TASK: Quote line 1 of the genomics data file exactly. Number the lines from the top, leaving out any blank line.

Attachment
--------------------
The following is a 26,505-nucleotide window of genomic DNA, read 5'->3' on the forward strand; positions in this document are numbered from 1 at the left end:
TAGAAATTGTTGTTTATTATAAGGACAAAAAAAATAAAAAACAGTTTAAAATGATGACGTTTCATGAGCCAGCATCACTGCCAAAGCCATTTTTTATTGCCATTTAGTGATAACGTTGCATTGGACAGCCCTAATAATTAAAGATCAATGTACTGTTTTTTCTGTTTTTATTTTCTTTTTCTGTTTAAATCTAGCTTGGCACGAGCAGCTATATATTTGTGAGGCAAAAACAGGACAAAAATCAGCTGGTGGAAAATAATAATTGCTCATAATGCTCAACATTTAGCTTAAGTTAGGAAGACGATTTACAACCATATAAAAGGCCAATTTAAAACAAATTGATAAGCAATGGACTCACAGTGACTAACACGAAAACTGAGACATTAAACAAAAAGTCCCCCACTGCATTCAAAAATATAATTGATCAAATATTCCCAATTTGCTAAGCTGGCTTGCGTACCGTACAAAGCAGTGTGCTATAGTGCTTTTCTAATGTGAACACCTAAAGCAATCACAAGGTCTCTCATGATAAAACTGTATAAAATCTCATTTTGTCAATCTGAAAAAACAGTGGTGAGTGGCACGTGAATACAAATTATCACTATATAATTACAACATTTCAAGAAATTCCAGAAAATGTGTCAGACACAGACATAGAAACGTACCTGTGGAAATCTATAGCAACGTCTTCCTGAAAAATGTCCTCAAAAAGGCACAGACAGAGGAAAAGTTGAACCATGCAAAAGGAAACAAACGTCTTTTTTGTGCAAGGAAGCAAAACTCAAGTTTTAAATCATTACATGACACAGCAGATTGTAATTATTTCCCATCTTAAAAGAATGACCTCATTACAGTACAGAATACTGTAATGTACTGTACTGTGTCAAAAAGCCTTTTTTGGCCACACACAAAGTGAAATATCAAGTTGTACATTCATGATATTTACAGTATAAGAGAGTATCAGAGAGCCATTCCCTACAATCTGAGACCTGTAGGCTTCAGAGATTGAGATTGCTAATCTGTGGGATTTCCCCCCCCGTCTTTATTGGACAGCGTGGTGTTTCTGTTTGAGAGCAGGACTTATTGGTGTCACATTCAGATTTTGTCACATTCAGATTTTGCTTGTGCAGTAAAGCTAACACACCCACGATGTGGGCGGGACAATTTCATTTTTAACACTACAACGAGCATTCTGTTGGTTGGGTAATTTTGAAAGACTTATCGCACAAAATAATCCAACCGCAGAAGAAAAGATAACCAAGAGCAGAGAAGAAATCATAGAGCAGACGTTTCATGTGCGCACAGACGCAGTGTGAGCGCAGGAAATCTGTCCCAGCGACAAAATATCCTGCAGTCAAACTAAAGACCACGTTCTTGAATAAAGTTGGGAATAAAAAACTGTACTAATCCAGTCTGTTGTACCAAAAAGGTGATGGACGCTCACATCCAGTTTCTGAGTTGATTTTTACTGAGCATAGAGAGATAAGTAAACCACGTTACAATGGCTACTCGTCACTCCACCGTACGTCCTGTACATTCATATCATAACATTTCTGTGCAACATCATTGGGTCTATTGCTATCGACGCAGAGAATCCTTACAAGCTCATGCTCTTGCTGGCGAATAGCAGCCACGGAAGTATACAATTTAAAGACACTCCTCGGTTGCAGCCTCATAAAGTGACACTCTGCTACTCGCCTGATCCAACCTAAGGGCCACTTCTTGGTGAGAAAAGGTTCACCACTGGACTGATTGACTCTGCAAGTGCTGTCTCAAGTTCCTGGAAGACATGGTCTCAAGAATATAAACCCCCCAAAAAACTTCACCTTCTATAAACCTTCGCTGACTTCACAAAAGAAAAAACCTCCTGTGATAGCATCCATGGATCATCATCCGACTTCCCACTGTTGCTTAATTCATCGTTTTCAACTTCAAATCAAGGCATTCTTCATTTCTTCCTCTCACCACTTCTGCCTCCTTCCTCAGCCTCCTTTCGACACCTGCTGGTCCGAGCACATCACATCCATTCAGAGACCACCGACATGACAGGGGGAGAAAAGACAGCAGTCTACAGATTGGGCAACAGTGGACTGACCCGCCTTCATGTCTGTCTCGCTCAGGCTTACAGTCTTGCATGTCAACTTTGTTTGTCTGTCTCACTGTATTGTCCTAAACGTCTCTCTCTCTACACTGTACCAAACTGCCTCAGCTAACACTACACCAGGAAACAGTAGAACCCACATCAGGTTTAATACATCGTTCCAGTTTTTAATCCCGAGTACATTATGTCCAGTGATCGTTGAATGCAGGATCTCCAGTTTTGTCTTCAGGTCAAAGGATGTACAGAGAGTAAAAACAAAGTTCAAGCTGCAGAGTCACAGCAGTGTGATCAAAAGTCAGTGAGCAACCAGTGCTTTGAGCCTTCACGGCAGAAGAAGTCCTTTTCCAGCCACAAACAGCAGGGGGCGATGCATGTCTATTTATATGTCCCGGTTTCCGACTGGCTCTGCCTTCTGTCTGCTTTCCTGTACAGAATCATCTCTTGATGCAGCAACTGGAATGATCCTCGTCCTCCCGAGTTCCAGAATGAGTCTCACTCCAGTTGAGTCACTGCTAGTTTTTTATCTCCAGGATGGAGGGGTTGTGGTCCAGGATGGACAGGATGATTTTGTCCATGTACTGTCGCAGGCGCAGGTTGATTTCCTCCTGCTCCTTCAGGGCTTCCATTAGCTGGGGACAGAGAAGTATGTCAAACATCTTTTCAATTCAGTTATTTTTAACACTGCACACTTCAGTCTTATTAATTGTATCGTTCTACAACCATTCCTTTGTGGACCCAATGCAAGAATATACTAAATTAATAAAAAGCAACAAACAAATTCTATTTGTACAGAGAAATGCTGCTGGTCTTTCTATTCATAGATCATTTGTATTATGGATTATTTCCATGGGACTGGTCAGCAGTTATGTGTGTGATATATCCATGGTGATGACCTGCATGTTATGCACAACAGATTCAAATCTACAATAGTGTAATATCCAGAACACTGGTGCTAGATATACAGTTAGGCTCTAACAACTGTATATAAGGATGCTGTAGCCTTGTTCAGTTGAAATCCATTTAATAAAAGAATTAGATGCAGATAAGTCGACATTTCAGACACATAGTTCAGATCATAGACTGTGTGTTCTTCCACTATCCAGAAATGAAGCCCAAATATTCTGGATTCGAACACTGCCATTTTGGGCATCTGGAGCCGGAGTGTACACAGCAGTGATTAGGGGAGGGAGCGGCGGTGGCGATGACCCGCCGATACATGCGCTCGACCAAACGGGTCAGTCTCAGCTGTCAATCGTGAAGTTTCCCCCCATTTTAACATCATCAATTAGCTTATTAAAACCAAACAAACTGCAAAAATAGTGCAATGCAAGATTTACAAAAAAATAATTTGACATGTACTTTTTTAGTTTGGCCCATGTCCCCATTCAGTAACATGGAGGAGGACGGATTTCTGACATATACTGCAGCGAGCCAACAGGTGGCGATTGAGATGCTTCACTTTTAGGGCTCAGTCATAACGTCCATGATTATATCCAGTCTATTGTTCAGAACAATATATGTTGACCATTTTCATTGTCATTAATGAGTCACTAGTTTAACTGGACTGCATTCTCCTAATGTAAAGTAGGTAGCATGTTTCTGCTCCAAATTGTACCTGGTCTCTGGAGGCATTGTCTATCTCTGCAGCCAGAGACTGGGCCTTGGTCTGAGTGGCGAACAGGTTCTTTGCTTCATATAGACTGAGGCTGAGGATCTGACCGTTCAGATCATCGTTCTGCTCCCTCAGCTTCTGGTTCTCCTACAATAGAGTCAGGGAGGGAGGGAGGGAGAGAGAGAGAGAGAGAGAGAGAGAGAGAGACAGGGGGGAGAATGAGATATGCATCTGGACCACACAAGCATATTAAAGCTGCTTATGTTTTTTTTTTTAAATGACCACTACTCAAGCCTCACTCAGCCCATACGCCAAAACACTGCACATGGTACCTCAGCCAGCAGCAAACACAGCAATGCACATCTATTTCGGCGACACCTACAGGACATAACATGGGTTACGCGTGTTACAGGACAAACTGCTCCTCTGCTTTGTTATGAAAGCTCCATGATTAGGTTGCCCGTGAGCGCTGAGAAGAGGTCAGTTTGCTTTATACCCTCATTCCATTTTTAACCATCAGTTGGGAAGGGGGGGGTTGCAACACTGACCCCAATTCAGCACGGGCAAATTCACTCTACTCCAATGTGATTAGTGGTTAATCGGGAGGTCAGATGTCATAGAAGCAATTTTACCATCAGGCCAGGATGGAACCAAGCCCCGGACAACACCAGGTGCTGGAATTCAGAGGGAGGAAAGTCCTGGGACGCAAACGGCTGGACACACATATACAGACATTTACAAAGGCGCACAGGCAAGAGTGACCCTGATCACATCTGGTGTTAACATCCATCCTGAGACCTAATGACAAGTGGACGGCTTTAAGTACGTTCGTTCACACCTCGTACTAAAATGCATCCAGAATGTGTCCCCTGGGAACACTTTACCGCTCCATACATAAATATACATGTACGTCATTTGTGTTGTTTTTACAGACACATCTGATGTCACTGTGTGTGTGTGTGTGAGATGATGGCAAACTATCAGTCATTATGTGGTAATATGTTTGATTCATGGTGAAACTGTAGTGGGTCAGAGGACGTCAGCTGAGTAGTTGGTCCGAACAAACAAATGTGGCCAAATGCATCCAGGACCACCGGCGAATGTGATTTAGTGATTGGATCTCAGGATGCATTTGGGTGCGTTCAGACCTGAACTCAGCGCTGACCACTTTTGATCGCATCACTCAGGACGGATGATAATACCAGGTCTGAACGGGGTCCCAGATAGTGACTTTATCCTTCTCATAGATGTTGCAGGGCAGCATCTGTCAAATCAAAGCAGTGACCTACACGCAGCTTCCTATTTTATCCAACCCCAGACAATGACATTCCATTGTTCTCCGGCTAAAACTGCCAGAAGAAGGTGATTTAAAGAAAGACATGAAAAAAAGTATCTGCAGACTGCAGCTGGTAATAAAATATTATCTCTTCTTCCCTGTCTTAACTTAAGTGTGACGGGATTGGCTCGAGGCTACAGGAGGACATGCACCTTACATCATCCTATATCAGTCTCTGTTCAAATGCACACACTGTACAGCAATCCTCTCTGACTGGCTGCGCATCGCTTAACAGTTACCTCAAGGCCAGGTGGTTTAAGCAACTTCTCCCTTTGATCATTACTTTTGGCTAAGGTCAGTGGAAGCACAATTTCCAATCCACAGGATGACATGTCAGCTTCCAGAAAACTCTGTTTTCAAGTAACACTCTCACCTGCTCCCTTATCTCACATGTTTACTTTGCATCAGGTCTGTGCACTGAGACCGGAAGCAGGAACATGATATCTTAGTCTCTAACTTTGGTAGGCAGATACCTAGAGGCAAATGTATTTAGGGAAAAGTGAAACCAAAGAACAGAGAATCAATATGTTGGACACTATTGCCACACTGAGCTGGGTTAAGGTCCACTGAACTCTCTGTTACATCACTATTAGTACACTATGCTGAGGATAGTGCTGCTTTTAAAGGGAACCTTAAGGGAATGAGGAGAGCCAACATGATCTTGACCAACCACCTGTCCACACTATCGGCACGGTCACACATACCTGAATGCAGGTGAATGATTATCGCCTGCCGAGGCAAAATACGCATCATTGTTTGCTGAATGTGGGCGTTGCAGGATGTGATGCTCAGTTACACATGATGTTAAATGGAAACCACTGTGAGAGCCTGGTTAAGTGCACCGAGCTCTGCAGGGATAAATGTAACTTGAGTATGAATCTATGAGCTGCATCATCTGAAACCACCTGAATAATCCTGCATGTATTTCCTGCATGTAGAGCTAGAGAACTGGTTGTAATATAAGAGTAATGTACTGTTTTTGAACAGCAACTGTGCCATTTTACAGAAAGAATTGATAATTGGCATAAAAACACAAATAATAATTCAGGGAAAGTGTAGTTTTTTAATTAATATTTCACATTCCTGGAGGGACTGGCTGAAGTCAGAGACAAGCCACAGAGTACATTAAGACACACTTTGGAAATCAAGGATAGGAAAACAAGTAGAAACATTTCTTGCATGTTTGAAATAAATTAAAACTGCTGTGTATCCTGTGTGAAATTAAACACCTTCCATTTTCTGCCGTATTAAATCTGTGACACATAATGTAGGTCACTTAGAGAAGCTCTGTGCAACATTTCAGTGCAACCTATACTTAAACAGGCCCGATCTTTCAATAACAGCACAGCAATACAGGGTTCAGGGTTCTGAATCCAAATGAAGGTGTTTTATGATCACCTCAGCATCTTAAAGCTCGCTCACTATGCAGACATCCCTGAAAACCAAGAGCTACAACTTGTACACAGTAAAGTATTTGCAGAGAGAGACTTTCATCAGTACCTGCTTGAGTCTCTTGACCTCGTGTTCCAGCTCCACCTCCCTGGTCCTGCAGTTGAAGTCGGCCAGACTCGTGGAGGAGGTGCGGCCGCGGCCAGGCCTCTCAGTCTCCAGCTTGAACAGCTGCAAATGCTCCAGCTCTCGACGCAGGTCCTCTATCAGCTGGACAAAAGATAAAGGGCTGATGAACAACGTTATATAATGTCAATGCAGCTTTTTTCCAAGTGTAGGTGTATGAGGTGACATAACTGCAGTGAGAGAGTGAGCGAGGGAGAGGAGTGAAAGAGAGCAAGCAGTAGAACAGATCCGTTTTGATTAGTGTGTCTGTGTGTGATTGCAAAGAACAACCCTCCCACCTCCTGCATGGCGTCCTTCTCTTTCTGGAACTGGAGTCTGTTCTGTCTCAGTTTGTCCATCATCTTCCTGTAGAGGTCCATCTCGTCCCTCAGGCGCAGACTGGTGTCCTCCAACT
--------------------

The following is a 26,505-nucleotide window of genomic DNA, read 5'->3' on the forward strand; positions in this document are numbered from 1 at the left end: